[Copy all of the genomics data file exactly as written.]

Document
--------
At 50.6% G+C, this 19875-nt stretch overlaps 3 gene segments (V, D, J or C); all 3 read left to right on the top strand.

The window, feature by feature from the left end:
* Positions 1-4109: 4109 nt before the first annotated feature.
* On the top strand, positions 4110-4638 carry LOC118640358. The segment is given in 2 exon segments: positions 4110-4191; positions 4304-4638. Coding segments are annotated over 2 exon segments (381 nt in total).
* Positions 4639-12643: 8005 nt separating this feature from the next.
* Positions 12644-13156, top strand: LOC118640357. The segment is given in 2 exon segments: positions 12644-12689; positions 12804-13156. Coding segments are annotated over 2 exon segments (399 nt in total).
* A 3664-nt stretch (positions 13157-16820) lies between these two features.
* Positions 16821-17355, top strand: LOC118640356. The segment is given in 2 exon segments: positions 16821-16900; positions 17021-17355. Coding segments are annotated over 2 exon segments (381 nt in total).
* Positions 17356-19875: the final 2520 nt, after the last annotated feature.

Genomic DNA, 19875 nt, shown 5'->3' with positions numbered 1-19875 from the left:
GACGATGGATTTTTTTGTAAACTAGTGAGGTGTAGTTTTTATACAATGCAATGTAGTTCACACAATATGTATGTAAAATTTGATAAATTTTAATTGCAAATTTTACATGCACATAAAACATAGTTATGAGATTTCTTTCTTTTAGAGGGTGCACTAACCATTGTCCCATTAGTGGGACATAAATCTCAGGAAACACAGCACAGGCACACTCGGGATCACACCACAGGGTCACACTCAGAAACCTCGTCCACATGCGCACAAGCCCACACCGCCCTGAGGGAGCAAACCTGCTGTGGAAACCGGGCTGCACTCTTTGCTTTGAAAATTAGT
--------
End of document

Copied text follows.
At 50.6% G+C, this 19875-nt stretch overlaps 3 gene segments (V, D, J or C); all 3 read left to right on the top strand.

The window, feature by feature from the left end:
* Positions 1-4109: 4109 nt before the first annotated feature.
* On the top strand, positions 4110-4638 carry LOC118640358. The segment is given in 2 exon segments: positions 4110-4191; positions 4304-4638. Coding segments are annotated over 2 exon segments (381 nt in total).
* Positions 4639-12643: 8005 nt separating this feature from the next.
* Positions 12644-13156, top strand: LOC118640357. The segment is given in 2 exon segments: positions 12644-12689; positions 12804-13156. Coding segments are annotated over 2 exon segments (399 nt in total).
* A 3664-nt stretch (positions 13157-16820) lies between these two features.
* Positions 16821-17355, top strand: LOC118640356. The segment is given in 2 exon segments: positions 16821-16900; positions 17021-17355. Coding segments are annotated over 2 exon segments (381 nt in total).
* Positions 17356-19875: the final 2520 nt, after the last annotated feature.

Genomic DNA, 19875 nt, shown 5'->3' with positions numbered 1-19875 from the left:
GACGATGGATTTTTTTGTAAACTAGTGAGGTGTAGTTTTTATACAATGCAATGTAGTTCACACAATATGTATGTAAAATTTGATAAATTTTAATTGCAAATTTTACATGCACATAAAACATAGTTATGAGATTTCTTTCTTTTAGAGGGTGCACTAACCATTGTCCCATTAGTGGGACATAAATCTCAGGAAACACAGCACAGGCACACTCGGGATCACACCACAGGGTCACACTCAGAAACCTCGTCCACATGCGCACAAGCCCACACCGCCCTGAGGGAGCAAACCTGCTGTGGAAACCGGGCTGCACTCTTTGCTTTGAAAATTAGT